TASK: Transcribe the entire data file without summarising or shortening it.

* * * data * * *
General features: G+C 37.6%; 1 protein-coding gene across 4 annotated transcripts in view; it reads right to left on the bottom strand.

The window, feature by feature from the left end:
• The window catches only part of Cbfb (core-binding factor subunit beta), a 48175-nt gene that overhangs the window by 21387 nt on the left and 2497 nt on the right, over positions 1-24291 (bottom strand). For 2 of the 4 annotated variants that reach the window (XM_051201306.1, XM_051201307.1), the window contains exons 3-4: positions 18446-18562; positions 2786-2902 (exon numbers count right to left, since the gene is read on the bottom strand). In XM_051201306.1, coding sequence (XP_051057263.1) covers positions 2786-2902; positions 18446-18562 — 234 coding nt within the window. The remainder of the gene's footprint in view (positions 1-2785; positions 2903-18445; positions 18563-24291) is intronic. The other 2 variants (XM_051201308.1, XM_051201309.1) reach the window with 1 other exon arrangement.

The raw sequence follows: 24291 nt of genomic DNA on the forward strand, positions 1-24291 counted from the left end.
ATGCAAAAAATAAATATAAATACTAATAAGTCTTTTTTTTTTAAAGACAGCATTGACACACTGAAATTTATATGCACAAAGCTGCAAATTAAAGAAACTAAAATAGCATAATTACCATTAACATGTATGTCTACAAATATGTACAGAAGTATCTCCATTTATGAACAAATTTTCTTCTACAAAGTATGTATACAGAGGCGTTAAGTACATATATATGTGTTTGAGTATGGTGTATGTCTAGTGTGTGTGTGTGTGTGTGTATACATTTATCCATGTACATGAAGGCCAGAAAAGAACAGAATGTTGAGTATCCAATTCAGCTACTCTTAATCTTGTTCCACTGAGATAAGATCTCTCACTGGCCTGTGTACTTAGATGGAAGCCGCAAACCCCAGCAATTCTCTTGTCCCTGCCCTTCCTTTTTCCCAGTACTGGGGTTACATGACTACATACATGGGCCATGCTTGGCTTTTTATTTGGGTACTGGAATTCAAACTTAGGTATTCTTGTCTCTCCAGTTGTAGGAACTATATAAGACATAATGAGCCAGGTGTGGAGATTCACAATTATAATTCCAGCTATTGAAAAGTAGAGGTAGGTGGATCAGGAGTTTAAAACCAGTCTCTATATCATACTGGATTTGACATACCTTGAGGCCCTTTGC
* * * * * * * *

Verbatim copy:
General features: G+C 37.6%; 1 protein-coding gene across 4 annotated transcripts in view; it reads right to left on the bottom strand.

The window, feature by feature from the left end:
• The window catches only part of Cbfb (core-binding factor subunit beta), a 48175-nt gene that overhangs the window by 21387 nt on the left and 2497 nt on the right, over positions 1-24291 (bottom strand). For 2 of the 4 annotated variants that reach the window (XM_051201306.1, XM_051201307.1), the window contains exons 3-4: positions 18446-18562; positions 2786-2902 (exon numbers count right to left, since the gene is read on the bottom strand). In XM_051201306.1, coding sequence (XP_051057263.1) covers positions 2786-2902; positions 18446-18562 — 234 coding nt within the window. The remainder of the gene's footprint in view (positions 1-2785; positions 2903-18445; positions 18563-24291) is intronic. The other 2 variants (XM_051201308.1, XM_051201309.1) reach the window with 1 other exon arrangement.

The raw sequence follows: 24291 nt of genomic DNA on the forward strand, positions 1-24291 counted from the left end.
ATGCAAAAAATAAATATAAATACTAATAAGTCTTTTTTTTTTAAAGACAGCATTGACACACTGAAATTTATATGCACAAAGCTGCAAATTAAAGAAACTAAAATAGCATAATTACCATTAACATGTATGTCTACAAATATGTACAGAAGTATCTCCATTTATGAACAAATTTTCTTCTACAAAGTATGTATACAGAGGCGTTAAGTACATATATATGTGTTTGAGTATGGTGTATGTCTAGTGTGTGTGTGTGTGTGTGTATACATTTATCCATGTACATGAAGGCCAGAAAAGAACAGAATGTTGAGTATCCAATTCAGCTACTCTTAATCTTGTTCCACTGAGATAAGATCTCTCACTGGCCTGTGTACTTAGATGGAAGCCGCAAACCCCAGCAATTCTCTTGTCCCTGCCCTTCCTTTTTCCCAGTACTGGGGTTACATGACTACATACATGGGCCATGCTTGGCTTTTTATTTGGGTACTGGAATTCAAACTTAGGTATTCTTGTCTCTCCAGTTGTAGGAACTATATAAGACATAATGAGCCAGGTGTGGAGATTCACAATTATAATTCCAGCTATTGAAAAGTAGAGGTAGGTGGATCAGGAGTTTAAAACCAGTCTCTATATCATACTGGATTTGACATACCTTGAGGCCCTTTGC